29. Attack and Release in a Compressor
30. Ratio and Threshold in a Compressor
31. Add Consistency with Compression
32. The Right Way to Loudness
33. Make Your Mix Punchy with Compression
34. The Opposite of Punchy
35. Serial Compression
36. Parallel Compression
37. Sidechain Compression
38. Compression as Glue
39. A First Look at Multiband Compression
40. Dialing in a Multiband Compressor
41. A Who's Who of Software Compressors
42. Transient Processors
43. Noise Gate 101
44. Setting the Gate
45. Don't Let it Bleed
46. Use a Gate to Kill the Spill
47. Getting Creative with a Noise Gate
48. Improve Your Drum Tracks With a Noise Gate
49. Enhancing Percussive Elements with a Noise Gate
50. Ducking with a Noise Gate
51. The Best Noise Gate Plug-Ins
52. Expanders, De-essers, Limiters and Dynamic EQs
53. How to Make Good Use of Presets
54. Take a Break
55. Space Invaders - The Whys of Using Reverb
56. Using Reverb - Step by Step
57. Reverb Don'ts
58. Reverb In or Aux?
59. Reverb: Pre- or Post-Fader?
60. Mixing with Spring Reverb
61. Mixing with Plate and Hall Reverb
62. Mixing with Chamber and Ambience Reverb
63. Mixing with Room Reverb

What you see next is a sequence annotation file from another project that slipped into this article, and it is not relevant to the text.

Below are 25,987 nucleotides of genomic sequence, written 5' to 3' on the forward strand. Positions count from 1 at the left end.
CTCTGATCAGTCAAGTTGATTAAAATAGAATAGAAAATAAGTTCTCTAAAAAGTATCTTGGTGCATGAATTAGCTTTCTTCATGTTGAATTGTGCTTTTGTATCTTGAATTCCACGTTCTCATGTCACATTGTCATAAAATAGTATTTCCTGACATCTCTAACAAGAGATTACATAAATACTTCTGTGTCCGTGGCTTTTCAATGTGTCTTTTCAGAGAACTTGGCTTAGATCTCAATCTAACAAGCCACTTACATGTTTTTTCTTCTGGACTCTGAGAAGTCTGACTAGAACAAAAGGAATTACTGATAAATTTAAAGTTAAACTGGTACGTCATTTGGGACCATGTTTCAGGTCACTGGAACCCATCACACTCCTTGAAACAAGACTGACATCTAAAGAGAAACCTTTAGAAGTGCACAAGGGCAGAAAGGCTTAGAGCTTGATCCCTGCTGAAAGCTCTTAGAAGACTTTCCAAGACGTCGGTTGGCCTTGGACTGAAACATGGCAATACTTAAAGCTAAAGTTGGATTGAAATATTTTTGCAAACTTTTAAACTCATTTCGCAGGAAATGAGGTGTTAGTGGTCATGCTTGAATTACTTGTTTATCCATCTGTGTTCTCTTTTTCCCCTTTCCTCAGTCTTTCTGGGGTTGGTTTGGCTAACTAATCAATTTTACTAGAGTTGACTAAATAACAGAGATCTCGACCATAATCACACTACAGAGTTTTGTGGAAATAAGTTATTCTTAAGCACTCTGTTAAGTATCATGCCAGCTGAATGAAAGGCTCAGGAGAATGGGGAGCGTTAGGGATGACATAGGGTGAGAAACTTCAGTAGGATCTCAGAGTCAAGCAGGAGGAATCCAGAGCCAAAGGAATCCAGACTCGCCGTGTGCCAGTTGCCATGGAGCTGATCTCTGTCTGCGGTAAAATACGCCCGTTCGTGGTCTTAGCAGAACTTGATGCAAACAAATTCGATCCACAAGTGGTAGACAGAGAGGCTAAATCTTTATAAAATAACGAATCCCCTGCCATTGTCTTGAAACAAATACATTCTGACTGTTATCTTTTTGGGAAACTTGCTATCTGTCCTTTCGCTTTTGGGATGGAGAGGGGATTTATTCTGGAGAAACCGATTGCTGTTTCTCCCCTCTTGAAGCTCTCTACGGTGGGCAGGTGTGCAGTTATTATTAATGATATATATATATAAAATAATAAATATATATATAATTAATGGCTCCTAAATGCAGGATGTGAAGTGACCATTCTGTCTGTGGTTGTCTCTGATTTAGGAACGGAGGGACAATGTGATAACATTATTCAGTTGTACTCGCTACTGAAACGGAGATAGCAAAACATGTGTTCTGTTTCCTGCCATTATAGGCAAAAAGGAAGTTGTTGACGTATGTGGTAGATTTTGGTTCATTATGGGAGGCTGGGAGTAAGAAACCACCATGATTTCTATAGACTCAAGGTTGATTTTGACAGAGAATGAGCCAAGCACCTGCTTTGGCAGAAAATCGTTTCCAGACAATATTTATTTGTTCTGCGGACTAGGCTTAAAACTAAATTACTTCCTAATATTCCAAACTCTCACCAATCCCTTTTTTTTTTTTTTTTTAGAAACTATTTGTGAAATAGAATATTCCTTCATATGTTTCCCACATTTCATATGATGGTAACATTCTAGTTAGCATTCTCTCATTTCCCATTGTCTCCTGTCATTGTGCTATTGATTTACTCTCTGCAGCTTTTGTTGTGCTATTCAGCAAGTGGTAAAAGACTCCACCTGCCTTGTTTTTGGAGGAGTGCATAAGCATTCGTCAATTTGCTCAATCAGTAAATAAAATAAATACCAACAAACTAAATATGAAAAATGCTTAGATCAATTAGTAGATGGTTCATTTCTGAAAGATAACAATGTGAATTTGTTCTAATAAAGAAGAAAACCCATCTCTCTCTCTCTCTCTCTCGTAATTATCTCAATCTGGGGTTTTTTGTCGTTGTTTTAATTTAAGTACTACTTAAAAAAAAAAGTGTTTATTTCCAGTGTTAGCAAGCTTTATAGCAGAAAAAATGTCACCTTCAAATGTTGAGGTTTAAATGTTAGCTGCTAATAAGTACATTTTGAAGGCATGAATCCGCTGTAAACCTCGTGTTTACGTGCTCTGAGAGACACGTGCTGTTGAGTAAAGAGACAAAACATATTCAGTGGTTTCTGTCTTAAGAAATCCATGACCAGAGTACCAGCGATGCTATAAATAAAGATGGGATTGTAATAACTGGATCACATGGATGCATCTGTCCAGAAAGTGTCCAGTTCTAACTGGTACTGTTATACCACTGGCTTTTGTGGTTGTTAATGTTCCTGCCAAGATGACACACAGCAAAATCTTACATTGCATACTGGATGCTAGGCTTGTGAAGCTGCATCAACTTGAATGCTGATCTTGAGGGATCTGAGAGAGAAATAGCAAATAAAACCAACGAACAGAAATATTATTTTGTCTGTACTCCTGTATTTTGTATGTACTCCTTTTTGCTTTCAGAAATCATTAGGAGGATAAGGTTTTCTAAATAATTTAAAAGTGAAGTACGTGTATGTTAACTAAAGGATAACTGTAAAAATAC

64. It's Just a Matter of Feeling
65. How to Use the Pink Noise Trick
66. A Handy Rule for Choosing Reverb Presets
67. How to Use Pre-Delay
68. It's Reverb Time
69. Early Reflections
70. Reverb and EQ
71. Reverb Damping
72. Sculpting Reverb with EQ
73. Gated Reverb
74. Reverb Meets Compression
75. More About Compressing Reverb
76. Of Width and Depth
77. The Importance of Contrast in a Mix
78. Getting Down to Work with Reverb
79. Choosing Reverb Sounds
80. Glue It Down with Reverb
81. How to Adjust Depth with Reverb
82. Unreal Soundscapes
83. Responsive Reverb
84. Lateral Movement with Reverb
85. Reverb Tools of the Trade
86. The Use of Delay
87. Slapback and Doubling with Delay
88. Using Delay Instead of Reverb
89. Using Delay to Broaden Your Horizons
90. Fill It Up with Delay
91. The Relationship Between Reverb and Delay
92. Using Buses to Make a Mix More Cohesive
93. Using Distortion During Mixdown